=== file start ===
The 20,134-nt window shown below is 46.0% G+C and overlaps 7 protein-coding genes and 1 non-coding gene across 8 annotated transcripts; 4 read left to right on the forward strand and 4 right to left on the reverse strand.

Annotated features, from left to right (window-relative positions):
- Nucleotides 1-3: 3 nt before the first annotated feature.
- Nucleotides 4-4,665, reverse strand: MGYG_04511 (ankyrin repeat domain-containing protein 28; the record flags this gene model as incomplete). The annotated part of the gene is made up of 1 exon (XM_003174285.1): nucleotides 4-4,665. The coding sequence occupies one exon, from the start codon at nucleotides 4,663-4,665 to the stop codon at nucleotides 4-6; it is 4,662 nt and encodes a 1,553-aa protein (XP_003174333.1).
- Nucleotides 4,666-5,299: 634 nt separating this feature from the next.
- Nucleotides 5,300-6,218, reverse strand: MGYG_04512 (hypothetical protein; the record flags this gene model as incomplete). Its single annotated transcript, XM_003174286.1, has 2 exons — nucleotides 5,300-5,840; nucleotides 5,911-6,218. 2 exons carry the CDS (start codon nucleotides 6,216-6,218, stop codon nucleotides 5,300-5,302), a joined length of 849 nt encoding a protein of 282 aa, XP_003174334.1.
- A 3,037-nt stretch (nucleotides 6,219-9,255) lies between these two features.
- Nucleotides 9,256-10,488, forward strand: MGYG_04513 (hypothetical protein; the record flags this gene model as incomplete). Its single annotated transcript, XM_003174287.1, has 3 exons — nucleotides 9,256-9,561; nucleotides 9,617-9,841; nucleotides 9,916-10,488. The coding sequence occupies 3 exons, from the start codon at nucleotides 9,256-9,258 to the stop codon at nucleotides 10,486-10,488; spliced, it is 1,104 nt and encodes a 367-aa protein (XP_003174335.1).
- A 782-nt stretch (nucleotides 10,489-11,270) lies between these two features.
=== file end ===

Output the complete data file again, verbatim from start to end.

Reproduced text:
The 20,134-nt window shown below is 46.0% G+C and overlaps 7 protein-coding genes and 1 non-coding gene across 8 annotated transcripts; 4 read left to right on the forward strand and 4 right to left on the reverse strand.

Annotated features, from left to right (window-relative positions):
- Nucleotides 1-3: 3 nt before the first annotated feature.
- Nucleotides 4-4,665, reverse strand: MGYG_04511 (ankyrin repeat domain-containing protein 28; the record flags this gene model as incomplete). The annotated part of the gene is made up of 1 exon (XM_003174285.1): nucleotides 4-4,665. The coding sequence occupies one exon, from the start codon at nucleotides 4,663-4,665 to the stop codon at nucleotides 4-6; it is 4,662 nt and encodes a 1,553-aa protein (XP_003174333.1).
- Nucleotides 4,666-5,299: 634 nt separating this feature from the next.
- Nucleotides 5,300-6,218, reverse strand: MGYG_04512 (hypothetical protein; the record flags this gene model as incomplete). Its single annotated transcript, XM_003174286.1, has 2 exons — nucleotides 5,300-5,840; nucleotides 5,911-6,218. 2 exons carry the CDS (start codon nucleotides 6,216-6,218, stop codon nucleotides 5,300-5,302), a joined length of 849 nt encoding a protein of 282 aa, XP_003174334.1.
- A 3,037-nt stretch (nucleotides 6,219-9,255) lies between these two features.
- Nucleotides 9,256-10,488, forward strand: MGYG_04513 (hypothetical protein; the record flags this gene model as incomplete). Its single annotated transcript, XM_003174287.1, has 3 exons — nucleotides 9,256-9,561; nucleotides 9,617-9,841; nucleotides 9,916-10,488. The coding sequence occupies 3 exons, from the start codon at nucleotides 9,256-9,258 to the stop codon at nucleotides 10,486-10,488; spliced, it is 1,104 nt and encodes a 367-aa protein (XP_003174335.1).
- A 782-nt stretch (nucleotides 10,489-11,270) lies between these two features.